sandro botticelli birth of venus
Although the pose of Venus is classical in some respects, and borrows the position of the hands from the Venus Pudica type in Greco-Roman sculptures (see section below), the overall treatment of the figure, standing off-centre with a curved body of long flowing lines, is in many respects from Gothic art. Kenneth Clark wrote: “Her differences from antique form are not physiological, but rhythmic and structural. Her whole body follows the curve of a Gothic ivory. It is entirely without that quality so much prized in classical art, known as aplomb; that is to say, the weight of the body is not distributed evenly either side of a central plumb line. . She is not standing but floating. . Her shoulders, for example, instead of forming a sort of architrave to her torso, as in the antique nude, run down into her arms in the same unbroken stream of movement as her floating hair.” 
They have been endlessly analysed by art historians, with the main themes being: the emulation of ancient painters and the context of wedding celebrations (generally agreed), the influence of Renaissance Neo-Platonism (somewhat controversial), and the identity of the commissioners (not agreed). Most art historians agree, however, that the Birth does not require complex analysis to decode its meaning, in the way that the Primavera probably does. While there are subtleties in the painting, its main meaning is a straightforward, if individual, treatment of a traditional scene from Greek mythology, and its appeal is sensory and very accessible, hence its enormous popularity. 
It is highly probable that the work was commissioned by a member of the Medici family, although there is nothing written about the painting before 1550, when Giorgio Vasari describes it in the Medici’s Villa of Castello, owned by the cadet branch of the Medici family since the mid-15th century. This hypothesis would seem to be born out by the orange trees in the painting, which are considered an emblem of the Medici dynasty, on account of the assonance between the family name and the name of the orange tree, which at the time was ‘mala medica’.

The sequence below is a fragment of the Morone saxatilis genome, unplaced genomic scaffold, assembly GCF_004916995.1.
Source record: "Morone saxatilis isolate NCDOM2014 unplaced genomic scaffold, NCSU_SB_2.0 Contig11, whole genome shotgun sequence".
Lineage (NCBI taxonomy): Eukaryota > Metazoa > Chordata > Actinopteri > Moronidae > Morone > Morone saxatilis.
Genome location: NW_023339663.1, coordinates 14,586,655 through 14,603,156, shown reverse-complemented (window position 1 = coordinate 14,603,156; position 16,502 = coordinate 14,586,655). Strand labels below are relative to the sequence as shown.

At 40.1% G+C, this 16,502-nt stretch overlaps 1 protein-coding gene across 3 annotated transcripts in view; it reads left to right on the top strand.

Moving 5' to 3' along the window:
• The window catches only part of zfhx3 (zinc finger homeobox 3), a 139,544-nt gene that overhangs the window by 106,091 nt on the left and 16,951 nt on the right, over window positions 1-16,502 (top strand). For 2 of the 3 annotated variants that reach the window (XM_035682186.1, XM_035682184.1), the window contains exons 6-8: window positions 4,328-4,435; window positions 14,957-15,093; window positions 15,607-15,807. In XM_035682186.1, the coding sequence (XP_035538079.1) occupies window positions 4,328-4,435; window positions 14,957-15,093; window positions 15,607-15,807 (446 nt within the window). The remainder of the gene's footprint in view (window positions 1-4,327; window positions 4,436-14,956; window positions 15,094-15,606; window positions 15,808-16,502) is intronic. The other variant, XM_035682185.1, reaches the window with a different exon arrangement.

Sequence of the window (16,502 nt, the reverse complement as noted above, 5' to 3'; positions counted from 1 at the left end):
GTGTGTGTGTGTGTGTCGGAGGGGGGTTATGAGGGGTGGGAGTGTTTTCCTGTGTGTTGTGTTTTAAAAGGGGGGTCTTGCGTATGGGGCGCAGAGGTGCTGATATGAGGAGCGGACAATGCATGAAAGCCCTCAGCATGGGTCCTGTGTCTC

Unlike the “Allegory of Spring”, which is painted on wood, the “Birth of Venus” was painted on canvas, a support that was widely used throughout the 15th century for decorative works destined to noble houses.
In painting Venus, Botticelli painted a dark line around the contours of her body. This made it easier to see her bodily forms against the background, and it also emphasized the color of her milky skin. The result of all of this is that Venus almost looks like her flesh is made out of marble, underscoring the sculpturesque nature of her body.
Comparison of the Capitoline Venus (after the Aphrodite of Cnidos) with Venus from Botticelli’s “Birth of Venus”.
The painting shows the triumphant Goddess of Love and Beauty. The Romans knew her as Venus, while for the Greeks she was Aphrodite. She stands tall and naked at the centre of the canvas, looking ethereal and luminous. She seems to draw all attention to herself; a symbol of beauty, who is both physical and spiritual. If you believe the neoplatonic philosophers, contemplating her beauty is a way to elevate the human spirit and get closer to the divine.
It’s very likely that the muse who inspired many of Botticelli’s women, included this Venus, was a well-known young blonde woman living in Florence at the time. Her name was Simonetta, and she was the wife of Marco Vespucci. This Marco was cousin of the famous Amerigo Vespucci whose name was given to the new continent of America.
The painting is a masterpiece of linearity and harmonious design, clarity, and brightness of colors, which includes the use of gold in a lot of detail. We have to remember that the painting today is not as glorious it was initially. The colors were brighter, especially the greens of the trees, and the blue of the sky.
The real subject of the painting and its meaning is a mystery under discussion. Over the centuries, many theories and interpretations have been developed, proving the complexity of this work of art. The composition of the painting is quite simple: in the center, there’s a figure of Venus, goddess of love, standing in a shell being washed up on a beach, blown there by two personifications of winds visible on the left, and welcomed by a maiden on the right. There is a contrast between the title of the work and what it represents: we do not see the moment of Venus’ birth. According to the myth, she was born from the foam of the sea, but the painting shows us the moment when she arrives on land. It is clear that the personifications of the winds are Zephyrus and Aura, one impetuous and the other moderate. But the figure of the girl is uncertain: she could be Spring, a subject dear to Botticelli, because her dress is full of flowers, or the personification of motherhood, or one of the Three Graces. She has branches of roses around her waist, and myrtle branches around her neck – sacred plants for Venus.